The so-called "spring bounce" has had a notable affect on London property prices, with some reports suggesting it is close to a record rise. The average house price is now £449,252, a little lower than last October's £450,210. While economic conditions are tough, such news may seem rather odd. But some sectors in some parts of the world enjoy a kind of immunity to the economic pressures experienced by most of the population: the London property market is one of those places.
The continued stability of London property prices is likely to be down to a number of different issues, including the fact that certain cash-rich sectors - where demand outstrips supply - pushes the average price up. In addition to this, estate agents are often given new selling instructions as spring approaches - which generally involve achieving a more ambitious selling price.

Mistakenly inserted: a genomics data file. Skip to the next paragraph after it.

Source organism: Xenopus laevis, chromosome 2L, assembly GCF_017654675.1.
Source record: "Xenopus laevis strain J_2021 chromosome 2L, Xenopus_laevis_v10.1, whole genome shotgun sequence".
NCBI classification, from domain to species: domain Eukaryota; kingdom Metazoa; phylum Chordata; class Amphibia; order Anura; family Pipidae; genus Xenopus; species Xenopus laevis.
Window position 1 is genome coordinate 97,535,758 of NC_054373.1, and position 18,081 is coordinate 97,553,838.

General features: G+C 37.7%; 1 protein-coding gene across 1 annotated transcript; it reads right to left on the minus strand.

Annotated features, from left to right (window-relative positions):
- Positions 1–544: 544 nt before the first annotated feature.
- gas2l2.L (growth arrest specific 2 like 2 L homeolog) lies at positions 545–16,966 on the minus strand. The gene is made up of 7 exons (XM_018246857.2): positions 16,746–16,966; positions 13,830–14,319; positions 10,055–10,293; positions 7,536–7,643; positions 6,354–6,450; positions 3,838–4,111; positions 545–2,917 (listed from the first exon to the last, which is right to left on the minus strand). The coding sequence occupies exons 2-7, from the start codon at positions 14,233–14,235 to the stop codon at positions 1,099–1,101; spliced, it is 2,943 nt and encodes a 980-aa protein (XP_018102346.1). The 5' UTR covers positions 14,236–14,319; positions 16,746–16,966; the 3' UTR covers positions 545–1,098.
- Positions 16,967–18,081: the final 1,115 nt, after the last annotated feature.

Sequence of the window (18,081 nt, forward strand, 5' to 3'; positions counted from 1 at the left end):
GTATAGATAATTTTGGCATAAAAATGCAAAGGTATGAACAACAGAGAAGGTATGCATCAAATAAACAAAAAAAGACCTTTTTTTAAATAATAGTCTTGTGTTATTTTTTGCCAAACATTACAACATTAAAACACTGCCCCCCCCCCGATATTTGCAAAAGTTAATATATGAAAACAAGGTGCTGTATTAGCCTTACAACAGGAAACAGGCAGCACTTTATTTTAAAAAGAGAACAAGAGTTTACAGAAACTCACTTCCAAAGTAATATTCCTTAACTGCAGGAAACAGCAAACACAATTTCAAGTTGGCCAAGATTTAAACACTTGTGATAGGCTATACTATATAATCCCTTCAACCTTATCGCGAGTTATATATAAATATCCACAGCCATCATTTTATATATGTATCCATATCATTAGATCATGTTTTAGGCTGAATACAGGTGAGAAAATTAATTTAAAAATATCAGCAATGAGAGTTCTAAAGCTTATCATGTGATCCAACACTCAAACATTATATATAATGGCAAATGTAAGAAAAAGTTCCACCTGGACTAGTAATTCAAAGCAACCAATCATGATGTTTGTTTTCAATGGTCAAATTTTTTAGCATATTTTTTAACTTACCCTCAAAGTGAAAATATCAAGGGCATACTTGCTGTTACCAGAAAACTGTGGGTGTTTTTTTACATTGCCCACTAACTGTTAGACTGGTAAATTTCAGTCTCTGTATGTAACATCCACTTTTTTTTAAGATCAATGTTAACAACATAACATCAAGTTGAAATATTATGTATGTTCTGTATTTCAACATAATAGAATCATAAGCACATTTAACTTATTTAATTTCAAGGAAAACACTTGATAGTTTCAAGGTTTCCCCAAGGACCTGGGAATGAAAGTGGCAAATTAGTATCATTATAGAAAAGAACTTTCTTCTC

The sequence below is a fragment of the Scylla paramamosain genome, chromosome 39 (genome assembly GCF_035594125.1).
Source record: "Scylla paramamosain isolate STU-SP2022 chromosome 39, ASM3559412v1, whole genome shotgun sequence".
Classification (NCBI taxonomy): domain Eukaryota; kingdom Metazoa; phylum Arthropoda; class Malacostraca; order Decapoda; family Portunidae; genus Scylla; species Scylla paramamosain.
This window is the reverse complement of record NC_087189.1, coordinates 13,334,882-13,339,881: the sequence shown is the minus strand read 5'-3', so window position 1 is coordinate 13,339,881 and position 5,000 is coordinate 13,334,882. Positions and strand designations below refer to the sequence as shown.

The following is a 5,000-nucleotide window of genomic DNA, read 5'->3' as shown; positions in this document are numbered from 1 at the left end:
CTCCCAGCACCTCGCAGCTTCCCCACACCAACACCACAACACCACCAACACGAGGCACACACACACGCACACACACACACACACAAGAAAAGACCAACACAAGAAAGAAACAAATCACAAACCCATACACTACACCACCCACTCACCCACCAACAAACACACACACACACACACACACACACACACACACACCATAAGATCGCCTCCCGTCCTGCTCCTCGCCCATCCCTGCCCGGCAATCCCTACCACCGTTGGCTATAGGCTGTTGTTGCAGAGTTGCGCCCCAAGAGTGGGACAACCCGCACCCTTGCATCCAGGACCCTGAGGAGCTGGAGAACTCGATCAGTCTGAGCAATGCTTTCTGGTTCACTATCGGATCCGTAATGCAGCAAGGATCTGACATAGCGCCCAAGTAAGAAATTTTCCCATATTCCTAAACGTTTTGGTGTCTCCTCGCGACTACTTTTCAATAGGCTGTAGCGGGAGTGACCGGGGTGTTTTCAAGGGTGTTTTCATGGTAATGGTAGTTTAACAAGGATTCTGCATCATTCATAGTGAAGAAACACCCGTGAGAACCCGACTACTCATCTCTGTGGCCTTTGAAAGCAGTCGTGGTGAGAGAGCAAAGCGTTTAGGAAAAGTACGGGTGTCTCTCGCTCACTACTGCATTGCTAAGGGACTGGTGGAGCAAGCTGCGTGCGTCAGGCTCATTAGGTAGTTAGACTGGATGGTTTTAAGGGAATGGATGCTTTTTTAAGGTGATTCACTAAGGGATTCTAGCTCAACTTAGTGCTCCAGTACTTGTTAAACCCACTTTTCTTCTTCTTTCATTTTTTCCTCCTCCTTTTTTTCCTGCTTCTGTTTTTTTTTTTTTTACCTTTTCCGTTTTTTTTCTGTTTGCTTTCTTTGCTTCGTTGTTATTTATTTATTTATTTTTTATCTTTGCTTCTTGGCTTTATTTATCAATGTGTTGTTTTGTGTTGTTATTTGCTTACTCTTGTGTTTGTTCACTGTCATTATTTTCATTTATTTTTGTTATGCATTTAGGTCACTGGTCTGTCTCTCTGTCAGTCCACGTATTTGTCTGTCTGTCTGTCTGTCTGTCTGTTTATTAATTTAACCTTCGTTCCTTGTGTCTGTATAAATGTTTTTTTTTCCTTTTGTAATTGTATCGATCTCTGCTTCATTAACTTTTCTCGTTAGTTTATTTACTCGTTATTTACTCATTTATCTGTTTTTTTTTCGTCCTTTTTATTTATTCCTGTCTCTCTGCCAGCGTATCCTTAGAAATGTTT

Another important factor that affects the spring rise - or at least the continued stability of London property prices - is that of the foreign investor. As well as commercial property investments, London is seen as a very attractive place to live, work and potentially bring up a family. With new money coming from Russia, China and India, among others, this is likely to be an increasingly important factor.